The world is much better. The world is awful. The world can be much better.

by EA Handbook4 min read27th May 2020No comments

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Max Roser tracks the world's problems — and our progress toward solving them — on the website Our World in Data.

Here, he explains that knowing how the world has changed already can be enormously motivating to those who want to change it further; things have gotten much better, but we still have a long way to go.

The version of this essay featured in the EA Handbook has been lightly edited. You can find the original here.


The world is much better. The world is awful. The world can be much better. All three statements are true.

Here I focus on child mortality, but the same can be said for many aspects of global development. There are many aspects of development for which it is true that things have improved over time and are terrible still, and for which we know that things can get better.

The world is awful

In the visualization below, I present three scenarios of child deaths. The blue bar represents the actual number of child deaths per year today. Of the 141 million children born every year, 3.9% die before their 5th birthday. This means that every year, 5.5 million children die; on average, 15,000 children die every day. [1]

Clearly, a world where such tragedy happens is an awful world.

The world is much better

The big lesson of history is that things change. The scale of these changes is hard to grasp. The living conditions in today's poorest countries are now in many ways much better than they were even in the richest countries of the past: Child mortality in today's worst-off places is between 10-13%; in all regions of the world it was more than three times as high [30-50%] until a few generations ago. It's estimated that at the beginning of the 19th century, 43% of the world's children died by the age of five. If we still suffered the poor health of our ancestors, more than 60 million children would die every year — 166,000 every day. [2]

This is what the red bar represents in the visualization below.

If you want to see how child mortality has changed, read Hannah Ritchie's post: From commonplace to rarer tragedy — declining child mortality across the world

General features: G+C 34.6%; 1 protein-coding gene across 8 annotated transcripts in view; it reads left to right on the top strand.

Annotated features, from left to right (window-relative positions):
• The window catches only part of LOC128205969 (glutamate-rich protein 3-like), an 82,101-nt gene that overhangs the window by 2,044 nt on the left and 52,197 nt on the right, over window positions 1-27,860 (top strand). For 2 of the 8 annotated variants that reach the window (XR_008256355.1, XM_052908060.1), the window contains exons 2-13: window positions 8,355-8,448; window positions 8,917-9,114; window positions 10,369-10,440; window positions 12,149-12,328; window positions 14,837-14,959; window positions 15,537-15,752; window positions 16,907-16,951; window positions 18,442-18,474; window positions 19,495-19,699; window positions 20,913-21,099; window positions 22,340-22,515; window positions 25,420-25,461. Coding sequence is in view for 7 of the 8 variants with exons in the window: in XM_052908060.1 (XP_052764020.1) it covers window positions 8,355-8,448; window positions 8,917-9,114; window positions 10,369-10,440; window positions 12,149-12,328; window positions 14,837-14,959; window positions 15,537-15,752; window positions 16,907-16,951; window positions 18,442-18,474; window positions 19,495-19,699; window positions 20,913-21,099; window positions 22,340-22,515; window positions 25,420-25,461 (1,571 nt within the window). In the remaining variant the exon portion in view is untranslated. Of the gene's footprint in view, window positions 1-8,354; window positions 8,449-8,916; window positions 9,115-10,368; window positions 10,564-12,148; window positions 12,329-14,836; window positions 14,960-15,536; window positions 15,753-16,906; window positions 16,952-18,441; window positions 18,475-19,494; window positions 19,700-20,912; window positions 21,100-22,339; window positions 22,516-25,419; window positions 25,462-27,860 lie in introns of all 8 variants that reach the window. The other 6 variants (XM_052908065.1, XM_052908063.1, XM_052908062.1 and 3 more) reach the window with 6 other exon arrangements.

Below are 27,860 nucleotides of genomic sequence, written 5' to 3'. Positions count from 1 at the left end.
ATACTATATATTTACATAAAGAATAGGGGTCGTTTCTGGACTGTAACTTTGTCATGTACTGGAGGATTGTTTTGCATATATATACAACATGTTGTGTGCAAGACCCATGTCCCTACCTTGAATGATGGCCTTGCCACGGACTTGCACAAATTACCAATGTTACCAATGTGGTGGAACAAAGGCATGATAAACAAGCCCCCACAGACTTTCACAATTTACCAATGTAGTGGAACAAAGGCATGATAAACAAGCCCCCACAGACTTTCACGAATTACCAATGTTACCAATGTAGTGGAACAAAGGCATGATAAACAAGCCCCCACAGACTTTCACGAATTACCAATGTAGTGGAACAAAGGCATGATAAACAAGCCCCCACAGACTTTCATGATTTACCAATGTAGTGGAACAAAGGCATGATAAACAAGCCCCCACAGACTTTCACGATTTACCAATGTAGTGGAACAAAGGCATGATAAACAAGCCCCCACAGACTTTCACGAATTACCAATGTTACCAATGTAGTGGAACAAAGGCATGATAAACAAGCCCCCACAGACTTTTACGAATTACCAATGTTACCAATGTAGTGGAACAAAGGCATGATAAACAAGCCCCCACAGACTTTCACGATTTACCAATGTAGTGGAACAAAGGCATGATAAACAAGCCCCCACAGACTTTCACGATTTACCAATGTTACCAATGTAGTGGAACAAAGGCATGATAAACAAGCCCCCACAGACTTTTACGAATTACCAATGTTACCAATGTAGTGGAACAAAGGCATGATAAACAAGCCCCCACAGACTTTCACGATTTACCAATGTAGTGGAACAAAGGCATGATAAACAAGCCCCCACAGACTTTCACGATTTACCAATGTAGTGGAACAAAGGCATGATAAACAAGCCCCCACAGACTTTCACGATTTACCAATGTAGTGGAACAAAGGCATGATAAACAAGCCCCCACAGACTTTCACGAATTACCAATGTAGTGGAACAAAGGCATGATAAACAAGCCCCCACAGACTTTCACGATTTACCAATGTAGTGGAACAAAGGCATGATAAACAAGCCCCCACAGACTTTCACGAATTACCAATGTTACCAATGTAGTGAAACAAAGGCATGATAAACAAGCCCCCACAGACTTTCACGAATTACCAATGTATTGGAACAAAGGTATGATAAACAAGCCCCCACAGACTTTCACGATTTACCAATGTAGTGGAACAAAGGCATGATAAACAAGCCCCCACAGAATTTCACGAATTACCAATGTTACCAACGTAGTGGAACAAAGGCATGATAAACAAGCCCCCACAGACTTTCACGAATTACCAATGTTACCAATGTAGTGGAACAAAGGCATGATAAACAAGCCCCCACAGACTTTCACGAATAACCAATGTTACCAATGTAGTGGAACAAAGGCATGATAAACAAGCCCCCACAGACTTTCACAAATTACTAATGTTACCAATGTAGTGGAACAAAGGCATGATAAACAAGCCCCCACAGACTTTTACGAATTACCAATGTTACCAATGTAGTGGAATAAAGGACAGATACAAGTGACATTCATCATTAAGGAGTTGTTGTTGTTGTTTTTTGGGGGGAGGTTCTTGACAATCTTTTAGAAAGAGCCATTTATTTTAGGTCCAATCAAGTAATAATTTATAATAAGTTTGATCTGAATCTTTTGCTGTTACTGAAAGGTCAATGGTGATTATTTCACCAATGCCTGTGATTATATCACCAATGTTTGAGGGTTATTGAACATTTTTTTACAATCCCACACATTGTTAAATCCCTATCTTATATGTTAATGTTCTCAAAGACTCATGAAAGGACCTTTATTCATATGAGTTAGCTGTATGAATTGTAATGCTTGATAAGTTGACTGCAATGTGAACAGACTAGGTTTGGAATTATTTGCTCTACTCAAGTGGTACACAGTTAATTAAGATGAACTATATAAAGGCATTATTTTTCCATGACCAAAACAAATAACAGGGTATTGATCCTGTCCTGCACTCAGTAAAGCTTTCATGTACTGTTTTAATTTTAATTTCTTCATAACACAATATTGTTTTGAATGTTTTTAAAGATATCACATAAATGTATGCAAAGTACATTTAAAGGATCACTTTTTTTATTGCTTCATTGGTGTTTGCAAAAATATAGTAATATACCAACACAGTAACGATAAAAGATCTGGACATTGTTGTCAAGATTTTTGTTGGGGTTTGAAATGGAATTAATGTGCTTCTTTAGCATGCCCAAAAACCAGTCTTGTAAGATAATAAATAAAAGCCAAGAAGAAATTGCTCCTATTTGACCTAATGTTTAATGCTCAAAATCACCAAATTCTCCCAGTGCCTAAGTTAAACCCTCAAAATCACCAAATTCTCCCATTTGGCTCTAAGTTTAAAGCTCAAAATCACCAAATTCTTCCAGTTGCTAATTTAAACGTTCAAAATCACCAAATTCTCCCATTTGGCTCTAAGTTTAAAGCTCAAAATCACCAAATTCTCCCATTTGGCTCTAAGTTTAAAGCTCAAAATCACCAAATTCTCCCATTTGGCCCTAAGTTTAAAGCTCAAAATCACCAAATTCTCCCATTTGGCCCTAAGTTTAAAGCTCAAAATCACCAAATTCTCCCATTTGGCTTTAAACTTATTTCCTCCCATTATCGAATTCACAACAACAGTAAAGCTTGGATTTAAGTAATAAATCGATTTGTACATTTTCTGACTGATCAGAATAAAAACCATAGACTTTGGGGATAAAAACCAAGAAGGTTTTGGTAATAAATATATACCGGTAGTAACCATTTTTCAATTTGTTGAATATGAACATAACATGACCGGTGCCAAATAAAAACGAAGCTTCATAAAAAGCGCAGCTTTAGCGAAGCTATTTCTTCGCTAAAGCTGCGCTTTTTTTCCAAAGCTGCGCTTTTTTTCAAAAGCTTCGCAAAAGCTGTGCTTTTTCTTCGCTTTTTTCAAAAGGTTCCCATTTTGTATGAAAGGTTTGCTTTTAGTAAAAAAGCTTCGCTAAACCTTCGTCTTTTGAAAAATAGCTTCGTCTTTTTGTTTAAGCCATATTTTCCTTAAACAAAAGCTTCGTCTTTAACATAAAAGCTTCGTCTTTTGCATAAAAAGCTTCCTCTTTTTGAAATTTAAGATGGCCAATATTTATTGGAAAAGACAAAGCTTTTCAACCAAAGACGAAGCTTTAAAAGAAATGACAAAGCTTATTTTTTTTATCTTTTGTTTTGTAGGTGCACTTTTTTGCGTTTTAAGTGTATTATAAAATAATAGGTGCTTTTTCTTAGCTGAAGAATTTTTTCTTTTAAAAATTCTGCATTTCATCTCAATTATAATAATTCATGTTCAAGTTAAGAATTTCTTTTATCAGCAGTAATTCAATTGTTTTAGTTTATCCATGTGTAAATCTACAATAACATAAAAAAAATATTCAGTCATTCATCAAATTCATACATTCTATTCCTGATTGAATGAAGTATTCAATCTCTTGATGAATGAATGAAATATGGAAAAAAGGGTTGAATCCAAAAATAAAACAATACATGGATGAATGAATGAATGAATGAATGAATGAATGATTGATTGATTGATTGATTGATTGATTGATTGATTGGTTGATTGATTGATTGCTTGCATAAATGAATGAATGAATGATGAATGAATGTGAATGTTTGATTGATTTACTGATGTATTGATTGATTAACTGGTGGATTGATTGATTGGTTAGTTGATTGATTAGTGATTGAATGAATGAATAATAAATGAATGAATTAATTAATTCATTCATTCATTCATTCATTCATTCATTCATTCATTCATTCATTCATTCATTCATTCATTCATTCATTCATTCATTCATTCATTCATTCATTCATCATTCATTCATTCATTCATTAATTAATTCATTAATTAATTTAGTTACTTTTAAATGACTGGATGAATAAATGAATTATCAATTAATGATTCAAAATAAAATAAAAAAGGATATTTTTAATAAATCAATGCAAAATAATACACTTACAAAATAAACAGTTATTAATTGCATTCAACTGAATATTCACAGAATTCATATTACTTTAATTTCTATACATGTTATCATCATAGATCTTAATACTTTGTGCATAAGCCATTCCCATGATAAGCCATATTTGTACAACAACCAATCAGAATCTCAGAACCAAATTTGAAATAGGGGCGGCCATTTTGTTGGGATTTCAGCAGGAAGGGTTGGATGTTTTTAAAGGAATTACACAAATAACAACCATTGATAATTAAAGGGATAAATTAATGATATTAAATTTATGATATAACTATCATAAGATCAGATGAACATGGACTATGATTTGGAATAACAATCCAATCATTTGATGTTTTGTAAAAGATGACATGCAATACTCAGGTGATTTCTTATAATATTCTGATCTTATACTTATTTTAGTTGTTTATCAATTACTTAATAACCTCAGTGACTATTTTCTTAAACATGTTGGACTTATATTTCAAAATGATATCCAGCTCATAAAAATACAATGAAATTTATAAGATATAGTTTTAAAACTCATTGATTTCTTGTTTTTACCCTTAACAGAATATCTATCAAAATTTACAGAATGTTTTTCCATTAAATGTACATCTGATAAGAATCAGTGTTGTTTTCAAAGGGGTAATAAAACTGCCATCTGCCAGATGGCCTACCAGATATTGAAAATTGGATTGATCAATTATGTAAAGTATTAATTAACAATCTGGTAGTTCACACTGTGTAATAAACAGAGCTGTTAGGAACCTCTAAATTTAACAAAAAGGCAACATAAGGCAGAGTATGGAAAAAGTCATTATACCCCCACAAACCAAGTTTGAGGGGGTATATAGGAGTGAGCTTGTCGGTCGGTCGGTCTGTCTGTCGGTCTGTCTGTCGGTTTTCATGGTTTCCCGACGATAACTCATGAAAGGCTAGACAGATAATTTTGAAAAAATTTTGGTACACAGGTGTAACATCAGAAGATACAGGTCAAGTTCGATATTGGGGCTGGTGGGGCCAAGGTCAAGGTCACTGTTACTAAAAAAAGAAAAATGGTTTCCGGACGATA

Such large improvements are not limited to health; the same is true across other aspects of life (as I show in my short history of living conditions). In a number of fundamental aspects (obviously not all), we have achieved very substantial progress and know that much more is possible. These aspects also include education, political freedom, violence, poverty, nutrition, and some aspects of environmental change.

What we learn from this is that it is possible to change the world. I believe that one of the most important facts to know about our world is that we can make a difference.

(You can see a larger version of this graph here.)

The world can be much better

Progress over time shows that it was possible to change the world in the past. But what do we know about what is possible for the future? Were we born at an unlucky time in modern history, in which global progress has come to a halt?

Studying the global data suggests that the answer is no. One way to see this is to look at those places in the world with the best living conditions. The inequality in living conditions in the world today shows that there is much work left to do. If health across all countries of the world was equal, it would not be possible to really know whether further improvements are possible or how to achieve them. But the fact that some places have already achieved much better child health leaves no doubt: Better child health than the global average is not just a possibility, but already a reality.

So what would global child mortality be if children around the world became as well off as the children in those places where children are healthiest today?